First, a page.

Quincy Pondexter Talks to Montlake Madness

Q dunking
We were lucky enough recently to speak to the player most of Husky Nation will be looking to as the team’s leader during the upcoming season, Quincy Pondexter. /

I made the case several weeks ago that those expecting to see Pondexter putting up bigger numbers as a senior got a glimpse of that during the last half of last season, when it seemed like the ball was in usually in Quincy’s hands as games hung in the balance.

But, for the Huskies to have a chance of reaching their potential, and for Quincy to have a good chance at hearing his name called during the first round of the NBA Draft, a big season from Pondexter, starting from day one, is a must. Here’s our conversation:

Montlake Madness: Other than winning the Pac-10 championship last season, tell me the high point of your first three years playing for the Huskies.

Quincy Pondexter: You know what? Just bouncing back. Rejuvenating the whole program. Being a part of doing that is something I take a lot of pride in, and it’s really helped me grow up a lot off the court.

MM: And what about low point for you?

QP: At about the midpoint of my freshman year, I did what a lot of freshman do. I pouted. I put my head down. Coach helped me fight through it, though. And, I think during my sophomore year there was some down time. I expected a lot more (out of myself). Not everything works out that way, though. To bounce back from that was amazing.

MM: As the only senior on the team, it’s expected that you’ll be a leader on this team. Explain specifically what that means. What things do you think a person does or says that adds that all-important leadership quality to team?

QP: As a leader you have to be pretty much like another member of the coaching staff. You have to do everything right. You can’t be down on yourself, and you have to bring the best out of guys on the team. A leader is like a father figure and brother to the other guys.

MM: Does that extend to off-the-court activities as well?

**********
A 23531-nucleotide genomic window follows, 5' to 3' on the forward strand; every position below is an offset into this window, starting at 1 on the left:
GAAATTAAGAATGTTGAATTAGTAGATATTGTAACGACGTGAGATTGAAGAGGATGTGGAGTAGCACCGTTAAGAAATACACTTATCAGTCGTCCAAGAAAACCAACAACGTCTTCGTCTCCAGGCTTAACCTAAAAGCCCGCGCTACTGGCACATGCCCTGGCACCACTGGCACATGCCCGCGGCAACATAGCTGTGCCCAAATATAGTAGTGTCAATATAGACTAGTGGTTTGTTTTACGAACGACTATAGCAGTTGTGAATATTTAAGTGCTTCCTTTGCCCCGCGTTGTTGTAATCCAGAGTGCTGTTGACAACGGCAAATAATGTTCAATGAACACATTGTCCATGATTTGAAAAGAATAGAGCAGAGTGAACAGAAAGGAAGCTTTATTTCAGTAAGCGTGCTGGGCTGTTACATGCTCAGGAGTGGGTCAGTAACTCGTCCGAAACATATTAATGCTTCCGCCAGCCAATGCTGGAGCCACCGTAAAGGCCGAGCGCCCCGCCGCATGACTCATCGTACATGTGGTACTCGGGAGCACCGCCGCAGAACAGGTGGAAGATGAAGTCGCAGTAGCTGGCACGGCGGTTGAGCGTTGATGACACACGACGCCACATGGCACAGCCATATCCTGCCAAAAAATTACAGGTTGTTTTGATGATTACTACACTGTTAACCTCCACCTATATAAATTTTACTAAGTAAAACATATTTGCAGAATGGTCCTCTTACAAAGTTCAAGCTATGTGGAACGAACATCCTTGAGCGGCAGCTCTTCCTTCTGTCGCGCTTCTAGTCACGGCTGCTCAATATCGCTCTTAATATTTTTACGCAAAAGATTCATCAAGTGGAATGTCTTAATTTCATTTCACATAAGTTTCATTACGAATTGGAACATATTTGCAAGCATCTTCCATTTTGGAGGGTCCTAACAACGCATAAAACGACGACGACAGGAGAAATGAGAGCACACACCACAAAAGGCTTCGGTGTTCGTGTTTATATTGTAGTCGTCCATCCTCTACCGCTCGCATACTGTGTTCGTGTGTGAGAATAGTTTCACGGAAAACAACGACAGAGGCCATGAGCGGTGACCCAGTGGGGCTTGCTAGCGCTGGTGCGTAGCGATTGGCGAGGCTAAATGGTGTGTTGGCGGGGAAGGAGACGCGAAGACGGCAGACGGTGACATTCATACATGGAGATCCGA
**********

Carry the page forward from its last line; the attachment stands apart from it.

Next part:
QP: Of course, you still have to handle yourself in a responsible manner off the court. The good leaders are a good example off the court too. You can’t go out, and can’t do things a lot of college students do. Having a good leader off the court is just as important as on the court.

MM: Your father and uncle were big-time ballers. What did you learn by having them as family members that other players might not have learned growing up in a different family?

QP: I learned a lot. My godfather is Glenn McDonald who played for one of the Celtics championship teams (in 1975-76). I’ve learned from their mistakes. They all left college early to enter the draft, and I think they regret that. That’s one of the things that’s kept me at UW. And, I’ve listened to Coach Romar to become the best player I can be. My parents’ and godfather’s mentorship has been great to keep a good head on my shoulders.

MM: There was speculation early in your time here that you might not be a four-year player at UW. At what point did it become 100% clear to you that you were going to stay with the program for your entire eligibility?

QP: After my sophomore year, I really considered it. I felt I was more prepared for the NBA Draft. But, every year something brings me back. I wanted to leave my mark on program. One of the reasons I’ve stayed is that I don’t feel like I’ve done enough. There’s unfinished business. It’s made me a better person on and off the court.

After this past year, there was a good possibility I could’ve left. I went to Coach Romar’s office and he had papers ready for me to sign. But, I said “I don’t want to leave.”

MM: There are some who would call your play over the course of three years inconsistent. Do you agree, and why or why not?

QP: I agree with that completely. As I’ve said, I’m my biggest critic. When those games come when I don’t score as much, maybe the other team scouted me better and I had to find open teammates. I just wanted my team to win. Whether I scored 0 or 30, I really didn’t care about stats, which is why you might say I was inconsistent.

MM: What kind of statistics would be a personal success for you this season?

QP: I can’t really say exact numbers. Our team hasn’t really come together in a full practice yet. I can’t really give numbers, but I’m going to have to be more aggressive on the offensive end, rebound more, and my assists will go up with more touches. It’ll be a significant increase, but I can’t tell exact numbers. . .


Part II comes later this week. Thanks for coming!